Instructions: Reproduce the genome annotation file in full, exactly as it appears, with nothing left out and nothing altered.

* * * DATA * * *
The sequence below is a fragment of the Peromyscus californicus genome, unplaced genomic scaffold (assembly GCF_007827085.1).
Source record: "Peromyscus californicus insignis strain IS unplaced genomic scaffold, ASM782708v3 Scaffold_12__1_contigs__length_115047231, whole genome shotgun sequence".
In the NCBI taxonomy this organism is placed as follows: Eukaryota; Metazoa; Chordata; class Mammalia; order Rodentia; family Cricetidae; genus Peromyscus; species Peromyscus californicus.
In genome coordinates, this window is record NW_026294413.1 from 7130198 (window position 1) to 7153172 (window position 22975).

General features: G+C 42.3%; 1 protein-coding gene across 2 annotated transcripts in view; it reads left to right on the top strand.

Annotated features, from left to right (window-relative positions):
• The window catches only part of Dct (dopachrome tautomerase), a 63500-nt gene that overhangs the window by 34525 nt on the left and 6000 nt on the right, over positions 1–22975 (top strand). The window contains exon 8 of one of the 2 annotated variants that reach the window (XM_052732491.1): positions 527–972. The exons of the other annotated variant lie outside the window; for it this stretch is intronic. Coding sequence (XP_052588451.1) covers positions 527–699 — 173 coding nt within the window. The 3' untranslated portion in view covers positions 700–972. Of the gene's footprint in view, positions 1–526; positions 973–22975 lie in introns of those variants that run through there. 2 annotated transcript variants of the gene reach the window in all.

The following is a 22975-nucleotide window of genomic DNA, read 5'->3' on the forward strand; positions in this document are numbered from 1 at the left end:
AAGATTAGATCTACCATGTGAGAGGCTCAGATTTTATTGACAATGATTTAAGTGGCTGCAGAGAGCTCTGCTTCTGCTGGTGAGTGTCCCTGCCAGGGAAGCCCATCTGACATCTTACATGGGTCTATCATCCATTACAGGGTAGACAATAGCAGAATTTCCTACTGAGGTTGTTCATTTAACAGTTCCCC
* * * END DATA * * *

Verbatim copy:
The sequence below is a fragment of the Peromyscus californicus genome, unplaced genomic scaffold (assembly GCF_007827085.1).
Source record: "Peromyscus californicus insignis strain IS unplaced genomic scaffold, ASM782708v3 Scaffold_12__1_contigs__length_115047231, whole genome shotgun sequence".
In the NCBI taxonomy this organism is placed as follows: Eukaryota; Metazoa; Chordata; class Mammalia; order Rodentia; family Cricetidae; genus Peromyscus; species Peromyscus californicus.
In genome coordinates, this window is record NW_026294413.1 from 7130198 (window position 1) to 7153172 (window position 22975).

General features: G+C 42.3%; 1 protein-coding gene across 2 annotated transcripts in view; it reads left to right on the top strand.

Annotated features, from left to right (window-relative positions):
• The window catches only part of Dct (dopachrome tautomerase), a 63500-nt gene that overhangs the window by 34525 nt on the left and 6000 nt on the right, over positions 1–22975 (top strand). The window contains exon 8 of one of the 2 annotated variants that reach the window (XM_052732491.1): positions 527–972. The exons of the other annotated variant lie outside the window; for it this stretch is intronic. Coding sequence (XP_052588451.1) covers positions 527–699 — 173 coding nt within the window. The 3' untranslated portion in view covers positions 700–972. Of the gene's footprint in view, positions 1–526; positions 973–22975 lie in introns of those variants that run through there. 2 annotated transcript variants of the gene reach the window in all.

The following is a 22975-nucleotide window of genomic DNA, read 5'->3' on the forward strand; positions in this document are numbered from 1 at the left end:
AAGATTAGATCTACCATGTGAGAGGCTCAGATTTTATTGACAATGATTTAAGTGGCTGCAGAGAGCTCTGCTTCTGCTGGTGAGTGTCCCTGCCAGGGAAGCCCATCTGACATCTTACATGGGTCTATCATCCATTACAGGGTAGACAATAGCAGAATTTCCTACTGAGGTTGTTCATTTAACAGTTCCCC